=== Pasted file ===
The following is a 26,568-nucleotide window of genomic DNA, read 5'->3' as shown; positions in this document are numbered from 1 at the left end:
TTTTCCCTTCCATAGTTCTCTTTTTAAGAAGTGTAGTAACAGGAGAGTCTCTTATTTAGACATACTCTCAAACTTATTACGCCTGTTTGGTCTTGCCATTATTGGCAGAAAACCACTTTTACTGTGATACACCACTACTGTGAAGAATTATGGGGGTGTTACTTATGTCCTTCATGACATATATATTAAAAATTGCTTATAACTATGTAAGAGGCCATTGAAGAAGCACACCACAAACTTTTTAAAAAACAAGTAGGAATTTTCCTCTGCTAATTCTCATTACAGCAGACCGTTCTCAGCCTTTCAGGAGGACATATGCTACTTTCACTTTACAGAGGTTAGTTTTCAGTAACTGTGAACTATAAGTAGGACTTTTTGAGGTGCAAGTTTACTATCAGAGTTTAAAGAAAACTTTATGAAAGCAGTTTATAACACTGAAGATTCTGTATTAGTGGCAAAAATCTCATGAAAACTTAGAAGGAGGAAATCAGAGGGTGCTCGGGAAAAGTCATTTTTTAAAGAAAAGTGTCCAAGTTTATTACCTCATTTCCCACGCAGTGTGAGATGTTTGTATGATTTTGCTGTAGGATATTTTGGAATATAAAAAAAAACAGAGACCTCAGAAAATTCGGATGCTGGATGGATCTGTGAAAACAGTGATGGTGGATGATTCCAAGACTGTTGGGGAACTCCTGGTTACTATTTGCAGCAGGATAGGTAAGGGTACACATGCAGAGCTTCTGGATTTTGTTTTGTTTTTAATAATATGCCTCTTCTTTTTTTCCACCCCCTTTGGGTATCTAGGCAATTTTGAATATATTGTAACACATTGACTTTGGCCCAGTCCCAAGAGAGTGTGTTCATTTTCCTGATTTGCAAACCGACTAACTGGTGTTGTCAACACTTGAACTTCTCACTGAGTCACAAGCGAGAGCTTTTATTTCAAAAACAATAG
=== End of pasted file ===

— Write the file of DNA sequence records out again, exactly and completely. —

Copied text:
The following is a 26,568-nucleotide window of genomic DNA, read 5'->3' as shown; positions in this document are numbered from 1 at the left end:
TTTTCCCTTCCATAGTTCTCTTTTTAAGAAGTGTAGTAACAGGAGAGTCTCTTATTTAGACATACTCTCAAACTTATTACGCCTGTTTGGTCTTGCCATTATTGGCAGAAAACCACTTTTACTGTGATACACCACTACTGTGAAGAATTATGGGGGTGTTACTTATGTCCTTCATGACATATATATTAAAAATTGCTTATAACTATGTAAGAGGCCATTGAAGAAGCACACCACAAACTTTTTAAAAAACAAGTAGGAATTTTCCTCTGCTAATTCTCATTACAGCAGACCGTTCTCAGCCTTTCAGGAGGACATATGCTACTTTCACTTTACAGAGGTTAGTTTTCAGTAACTGTGAACTATAAGTAGGACTTTTTGAGGTGCAAGTTTACTATCAGAGTTTAAAGAAAACTTTATGAAAGCAGTTTATAACACTGAAGATTCTGTATTAGTGGCAAAAATCTCATGAAAACTTAGAAGGAGGAAATCAGAGGGTGCTCGGGAAAAGTCATTTTTTAAAGAAAAGTGTCCAAGTTTATTACCTCATTTCCCACGCAGTGTGAGATGTTTGTATGATTTTGCTGTAGGATATTTTGGAATATAAAAAAAAACAGAGACCTCAGAAAATTCGGATGCTGGATGGATCTGTGAAAACAGTGATGGTGGATGATTCCAAGACTGTTGGGGAACTCCTGGTTACTATTTGCAGCAGGATAGGTAAGGGTACACATGCAGAGCTTCTGGATTTTGTTTTGTTTTTAATAATATGCCTCTTCTTTTTTTCCACCCCCTTTGGGTATCTAGGCAATTTTGAATATATTGTAACACATTGACTTTGGCCCAGTCCCAAGAGAGTGTGTTCATTTTCCTGATTTGCAAACCGACTAACTGGTGTTGTCAACACTTGAACTTCTCACTGAGTCACAAGCGAGAGCTTTTATTTCAAAAACAATAG